A recent survey shows 27% of Americans have already taken a withdrawal from their retirement savings account and 20% are contributing less to their retirement account than before the pandemic.

Financial experts say that’s not good, and now’s the time to turn that around.

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Household debt is at its lowest in 40 years. The pandemic forced many to save more money than they had before — mostly because there was nothing to do.

“My concern is, do we revert as Americans back to our old behavior of debt spending and not having enough for that rainy day or will Americans be more cautious moving forward?”

Jim Degaetano is a certified financial planner in Carlisle. He says you should be setting aside money for your future now.

“You can’t just all of a sudden say I’m not going to plan at all for retirement and just retire one day. There is a process. The sooner you do it the better,” Degaetano said.

A good way to start, write down your goals, focusing on three key things; a what, a when, and a how.

“What it is, how much money it might cost, when you want to achieve it and how,” Degaetano said. “If you write them down you have a higher probability of success.”

Once you establish what your goals are, prioritize them and set up a budget. In his book “The Fruitful Retirement,” Jim uses the shape of fruit to describe different types of spending.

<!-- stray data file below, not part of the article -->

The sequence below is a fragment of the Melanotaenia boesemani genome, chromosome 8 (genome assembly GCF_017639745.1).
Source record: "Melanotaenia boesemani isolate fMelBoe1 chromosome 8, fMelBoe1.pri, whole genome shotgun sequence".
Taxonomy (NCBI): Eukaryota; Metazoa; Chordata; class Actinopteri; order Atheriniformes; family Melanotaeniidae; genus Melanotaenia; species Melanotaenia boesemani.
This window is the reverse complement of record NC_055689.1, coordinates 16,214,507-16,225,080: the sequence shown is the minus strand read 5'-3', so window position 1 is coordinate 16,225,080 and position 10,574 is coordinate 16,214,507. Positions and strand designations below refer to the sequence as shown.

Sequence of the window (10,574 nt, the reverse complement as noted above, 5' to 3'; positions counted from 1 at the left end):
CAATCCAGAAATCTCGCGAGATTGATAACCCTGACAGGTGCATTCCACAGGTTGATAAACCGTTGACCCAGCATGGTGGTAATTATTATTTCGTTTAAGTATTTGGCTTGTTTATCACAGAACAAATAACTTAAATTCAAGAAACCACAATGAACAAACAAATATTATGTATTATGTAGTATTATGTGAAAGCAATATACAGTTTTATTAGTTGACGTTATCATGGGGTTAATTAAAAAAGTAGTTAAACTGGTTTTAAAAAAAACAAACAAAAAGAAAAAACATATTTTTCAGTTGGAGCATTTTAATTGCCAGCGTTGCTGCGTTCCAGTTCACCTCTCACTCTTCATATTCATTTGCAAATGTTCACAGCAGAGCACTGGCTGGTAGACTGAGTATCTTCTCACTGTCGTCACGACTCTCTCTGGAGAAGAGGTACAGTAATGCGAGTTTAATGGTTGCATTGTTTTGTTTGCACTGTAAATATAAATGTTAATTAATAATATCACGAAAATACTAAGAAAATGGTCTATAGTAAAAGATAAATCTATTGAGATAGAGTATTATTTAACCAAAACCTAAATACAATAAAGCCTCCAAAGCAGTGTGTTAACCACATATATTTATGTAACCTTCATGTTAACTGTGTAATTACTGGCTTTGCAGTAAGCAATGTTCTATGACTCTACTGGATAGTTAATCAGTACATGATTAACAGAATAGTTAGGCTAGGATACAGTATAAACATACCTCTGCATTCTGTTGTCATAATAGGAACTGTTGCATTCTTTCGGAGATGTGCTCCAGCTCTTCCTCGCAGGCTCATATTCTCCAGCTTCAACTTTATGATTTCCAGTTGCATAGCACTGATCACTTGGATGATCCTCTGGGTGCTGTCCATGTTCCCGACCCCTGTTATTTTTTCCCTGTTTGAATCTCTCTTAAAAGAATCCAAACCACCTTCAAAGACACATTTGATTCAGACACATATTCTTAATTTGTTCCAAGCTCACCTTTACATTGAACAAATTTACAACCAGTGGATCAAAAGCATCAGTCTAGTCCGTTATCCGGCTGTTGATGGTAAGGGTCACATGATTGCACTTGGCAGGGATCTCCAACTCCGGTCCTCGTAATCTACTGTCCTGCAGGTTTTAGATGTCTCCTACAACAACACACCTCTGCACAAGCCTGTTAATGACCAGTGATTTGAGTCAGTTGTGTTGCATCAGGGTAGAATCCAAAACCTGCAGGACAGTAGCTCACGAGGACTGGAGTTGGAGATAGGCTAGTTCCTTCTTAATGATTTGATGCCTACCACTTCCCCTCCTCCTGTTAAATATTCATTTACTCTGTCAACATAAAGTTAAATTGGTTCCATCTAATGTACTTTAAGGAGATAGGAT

at the bottom are your needs. In the middle are your wants and at the top are your legacy expenses.

“When you create a budget and you break those down your fruit correlates to where you fall short. If you fall short in the needs department you’re a pear, pears are fat on the bottom.” Degaetano added. “If you fall short in the wants department meaning you have enough income coming in to cover your needs but not your wants and desires or entertainment or travel, you are an apple.”

Your ideal fruit — the strawberry.

“A strawberry means you have enough income to cover your needs and wants and it may cover all of your legacy or maybe not. But it means you’re in a pretty good fiscal position because your needs and wants are covered through the income you generated that comes in each month.”

Jim says taking control of your spending is the key to financial success. But retiring is more than that. It can be a very emotional process and you need to prepare yourself for that too.

“A fruitful retirement is a fruitful life. I actually have exercises in my book to help internally look at what their skills are, what they’re good at, what brings them happiness and joy.”

One more piece of advice from Jim — assemble a team. Surround yourself with professionals who can guide you through retirement.